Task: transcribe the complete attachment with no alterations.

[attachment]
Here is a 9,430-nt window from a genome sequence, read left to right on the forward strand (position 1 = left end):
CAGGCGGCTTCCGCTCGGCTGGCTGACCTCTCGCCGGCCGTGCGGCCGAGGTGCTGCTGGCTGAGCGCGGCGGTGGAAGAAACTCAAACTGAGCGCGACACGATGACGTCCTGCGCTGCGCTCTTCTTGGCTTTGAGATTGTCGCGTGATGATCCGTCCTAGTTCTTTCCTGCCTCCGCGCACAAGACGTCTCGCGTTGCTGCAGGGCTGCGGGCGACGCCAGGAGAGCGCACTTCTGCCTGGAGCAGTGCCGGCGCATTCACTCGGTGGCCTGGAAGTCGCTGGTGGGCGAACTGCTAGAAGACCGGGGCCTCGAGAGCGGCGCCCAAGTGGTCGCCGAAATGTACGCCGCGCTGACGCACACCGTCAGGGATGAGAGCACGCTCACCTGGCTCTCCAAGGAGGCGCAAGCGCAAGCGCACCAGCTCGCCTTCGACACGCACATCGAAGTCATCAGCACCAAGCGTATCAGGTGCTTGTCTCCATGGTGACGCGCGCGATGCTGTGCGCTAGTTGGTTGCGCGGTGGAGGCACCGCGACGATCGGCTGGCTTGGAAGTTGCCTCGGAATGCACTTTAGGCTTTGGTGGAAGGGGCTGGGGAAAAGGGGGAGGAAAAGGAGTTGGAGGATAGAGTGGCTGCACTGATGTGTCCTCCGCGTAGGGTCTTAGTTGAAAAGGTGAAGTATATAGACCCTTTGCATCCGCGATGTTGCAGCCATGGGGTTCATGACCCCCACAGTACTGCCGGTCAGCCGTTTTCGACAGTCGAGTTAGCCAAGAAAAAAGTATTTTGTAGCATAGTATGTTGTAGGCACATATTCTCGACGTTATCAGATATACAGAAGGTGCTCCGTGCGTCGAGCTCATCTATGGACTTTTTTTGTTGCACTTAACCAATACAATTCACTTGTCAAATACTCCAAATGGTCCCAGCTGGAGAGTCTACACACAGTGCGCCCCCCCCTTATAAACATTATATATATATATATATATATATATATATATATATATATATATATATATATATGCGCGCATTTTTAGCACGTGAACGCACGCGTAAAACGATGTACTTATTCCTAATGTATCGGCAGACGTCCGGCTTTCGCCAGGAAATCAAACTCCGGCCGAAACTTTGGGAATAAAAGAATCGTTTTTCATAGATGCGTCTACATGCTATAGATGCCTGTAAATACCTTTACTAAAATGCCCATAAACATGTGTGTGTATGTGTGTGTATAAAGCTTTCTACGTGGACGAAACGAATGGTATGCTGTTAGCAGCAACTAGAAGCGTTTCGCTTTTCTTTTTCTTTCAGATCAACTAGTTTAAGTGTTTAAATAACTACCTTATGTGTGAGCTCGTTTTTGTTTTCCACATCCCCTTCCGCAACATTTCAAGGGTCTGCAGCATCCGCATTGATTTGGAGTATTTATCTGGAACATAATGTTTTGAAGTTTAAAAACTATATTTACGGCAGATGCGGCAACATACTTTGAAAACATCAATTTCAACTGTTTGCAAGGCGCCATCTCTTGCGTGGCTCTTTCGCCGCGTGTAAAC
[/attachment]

Here is a 9,430-nt window from a genome sequence, read left to right on the forward strand (position 1 = left end):
CAGGCGGCTTCCGCTCGGCTGGCTGACCTCTCGCCGGCCGTGCGGCCGAGGTGCTGCTGGCTGAGCGCGGCGGTGGAAGAAACTCAAACTGAGCGCGACACGATGACGTCCTGCGCTGCGCTCTTCTTGGCTTTGAGATTGTCGCGTGATGATCCGTCCTAGTTCTTTCCTGCCTCCGCGCACAAGACGTCTCGCGTTGCTGCAGGGCTGCGGGCGACGCCAGGAGAGCGCACTTCTGCCTGGAGCAGTGCCGGCGCATTCACTCGGTGGCCTGGAAGTCGCTGGTGGGCGAACTGCTAGAAGACCGGGGCCTCGAGAGCGGCGCCCAAGTGGTCGCCGAAATGTACGCCGCGCTGACGCACACCGTCAGGGATGAGAGCACGCTCACCTGGCTCTCCAAGGAGGCGCAAGCGCAAGCGCACCAGCTCGCCTTCGACACGCACATCGAAGTCATCAGCACCAAGCGTATCAGGTGCTTGTCTCCATGGTGACGCGCGCGATGCTGTGCGCTAGTTGGTTGCGCGGTGGAGGCACCGCGACGATCGGCTGGCTTGGAAGTTGCCTCGGAATGCACTTTAGGCTTTGGTGGAAGGGGCTGGGGAAAAGGGGGAGGAAAAGGAGTTGGAGGATAGAGTGGCTGCACTGATGTGTCCTCCGCGTAGGGTCTTAGTTGAAAAGGTGAAGTATATAGACCCTTTGCATCCGCGATGTTGCAGCCATGGGGTTCATGACCCCCACAGTACTGCCGGTCAGCCGTTTTCGACAGTCGAGTTAGCCAAGAAAAAAGTATTTTGTAGCATAGTATGTTGTAGGCACATATTCTCGACGTTATCAGATATACAGAAGGTGCTCCGTGCGTCGAGCTCATCTATGGACTTTTTTTGTTGCACTTAACCAATACAATTCACTTGTCAAATACTCCAAATGGTCCCAGCTGGAGAGTCTACACACAGTGCGCCCCCCCCTTATAAACATTATATATATATATATATATATATATATATATATATATATATATATATATATATGCGCGCATTTTTAGCACGTGAACGCACGCGTAAAACGATGTACTTATTCCTAATGTATCGGCAGACGTCCGGCTTTCGCCAGGAAATCAAACTCCGGCCGAAACTTTGGGAATAAAAGAATCGTTTTTCATAGATGCGTCTACATGCTATAGATGCCTGTAAATACCTTTACTAAAATGCCCATAAACATGTGTGTGTATGTGTGTGTATAAAGCTTTCTACGTGGACGAAACGAATGGTATGCTGTTAGCAGCAACTAGAAGCGTTTCGCTTTTCTTTTTCTTTCAGATCAACTAGTTTAAGTGTTTAAATAACTACCTTATGTGTGAGCTCGTTTTTGTTTTCCACATCCCCTTCCGCAACATTTCAAGGGTCTGCAGCATCCGCATTGATTTGGAGTATTTATCTGGAACATAATGTTTTGAAGTTTAAAAACTATATTTACGGCAGATGCGGCAACATACTTTGAAAACATCAATTTCAACTGTTTGCAAGGCGCCATCTCTTGCGTGGCTCTTTCGCCGCGTGTAAAC